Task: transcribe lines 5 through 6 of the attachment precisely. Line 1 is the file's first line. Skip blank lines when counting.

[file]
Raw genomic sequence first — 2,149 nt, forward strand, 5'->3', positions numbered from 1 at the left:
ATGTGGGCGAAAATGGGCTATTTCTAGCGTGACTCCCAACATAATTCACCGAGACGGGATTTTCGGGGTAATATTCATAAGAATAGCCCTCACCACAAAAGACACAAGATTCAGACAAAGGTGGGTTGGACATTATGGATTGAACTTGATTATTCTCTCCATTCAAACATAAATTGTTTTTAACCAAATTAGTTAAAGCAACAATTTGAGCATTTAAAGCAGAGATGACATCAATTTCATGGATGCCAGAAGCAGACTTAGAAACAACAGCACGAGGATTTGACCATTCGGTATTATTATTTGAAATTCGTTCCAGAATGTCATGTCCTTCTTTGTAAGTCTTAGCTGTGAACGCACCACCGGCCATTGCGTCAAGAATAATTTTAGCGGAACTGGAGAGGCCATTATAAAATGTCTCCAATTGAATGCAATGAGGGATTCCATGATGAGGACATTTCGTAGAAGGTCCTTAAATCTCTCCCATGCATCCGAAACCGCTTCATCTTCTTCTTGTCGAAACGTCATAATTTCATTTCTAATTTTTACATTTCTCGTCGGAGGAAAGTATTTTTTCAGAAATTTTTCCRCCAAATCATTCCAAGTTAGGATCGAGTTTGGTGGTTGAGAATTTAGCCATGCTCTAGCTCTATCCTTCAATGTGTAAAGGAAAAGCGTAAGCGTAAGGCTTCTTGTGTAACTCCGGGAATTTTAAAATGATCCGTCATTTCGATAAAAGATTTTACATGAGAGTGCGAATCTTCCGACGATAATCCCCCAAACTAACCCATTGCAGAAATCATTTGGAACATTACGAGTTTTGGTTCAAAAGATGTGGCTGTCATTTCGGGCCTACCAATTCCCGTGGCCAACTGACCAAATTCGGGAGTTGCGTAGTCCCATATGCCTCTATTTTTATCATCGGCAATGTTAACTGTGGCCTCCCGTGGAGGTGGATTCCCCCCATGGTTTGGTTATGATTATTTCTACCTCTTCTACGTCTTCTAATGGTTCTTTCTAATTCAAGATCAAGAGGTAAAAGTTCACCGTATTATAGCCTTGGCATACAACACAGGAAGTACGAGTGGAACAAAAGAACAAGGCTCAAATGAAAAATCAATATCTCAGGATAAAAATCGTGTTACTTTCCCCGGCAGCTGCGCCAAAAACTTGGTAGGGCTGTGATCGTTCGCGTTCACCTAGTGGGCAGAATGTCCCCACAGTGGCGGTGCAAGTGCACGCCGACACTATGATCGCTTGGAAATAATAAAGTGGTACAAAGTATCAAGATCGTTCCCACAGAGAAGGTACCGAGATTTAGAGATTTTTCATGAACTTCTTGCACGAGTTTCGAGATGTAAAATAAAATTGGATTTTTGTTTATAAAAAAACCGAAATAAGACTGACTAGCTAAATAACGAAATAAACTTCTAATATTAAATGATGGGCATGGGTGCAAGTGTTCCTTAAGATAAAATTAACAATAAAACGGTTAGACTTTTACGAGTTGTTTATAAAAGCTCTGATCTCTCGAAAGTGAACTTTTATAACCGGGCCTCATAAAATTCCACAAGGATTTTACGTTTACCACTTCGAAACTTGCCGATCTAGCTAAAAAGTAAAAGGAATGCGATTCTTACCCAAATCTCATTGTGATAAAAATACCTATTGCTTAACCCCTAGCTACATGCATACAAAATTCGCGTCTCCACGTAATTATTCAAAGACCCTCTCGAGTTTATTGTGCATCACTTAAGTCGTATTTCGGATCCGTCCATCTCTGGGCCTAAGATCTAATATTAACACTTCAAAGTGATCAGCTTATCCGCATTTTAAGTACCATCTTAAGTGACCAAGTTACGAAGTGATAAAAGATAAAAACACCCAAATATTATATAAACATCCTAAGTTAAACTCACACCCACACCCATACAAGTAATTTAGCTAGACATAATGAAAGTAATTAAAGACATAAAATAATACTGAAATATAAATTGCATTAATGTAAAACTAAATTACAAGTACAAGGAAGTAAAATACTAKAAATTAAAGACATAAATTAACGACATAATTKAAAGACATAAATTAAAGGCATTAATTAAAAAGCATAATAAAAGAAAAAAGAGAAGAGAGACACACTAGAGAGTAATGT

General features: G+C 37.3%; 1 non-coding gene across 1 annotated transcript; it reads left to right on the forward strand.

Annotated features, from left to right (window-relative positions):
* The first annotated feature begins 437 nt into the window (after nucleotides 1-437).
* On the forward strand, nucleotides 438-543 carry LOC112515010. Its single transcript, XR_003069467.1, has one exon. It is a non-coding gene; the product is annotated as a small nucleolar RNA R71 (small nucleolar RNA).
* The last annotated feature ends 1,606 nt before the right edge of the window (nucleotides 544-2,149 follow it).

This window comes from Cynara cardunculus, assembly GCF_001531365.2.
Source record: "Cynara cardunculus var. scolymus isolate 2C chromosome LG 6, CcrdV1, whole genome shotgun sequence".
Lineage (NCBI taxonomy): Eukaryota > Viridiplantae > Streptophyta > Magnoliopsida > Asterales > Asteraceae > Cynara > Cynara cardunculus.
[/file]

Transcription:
* The first annotated feature begins 437 nt into the window (after nucleotides 1-437).
* On the forward strand, nucleotides 438-543 carry LOC112515010. Its single transcript, XR_003069467.1, has one exon. It is a non-coding gene; the product is annotated as a small nucleolar RNA R71 (small nucleolar RNA).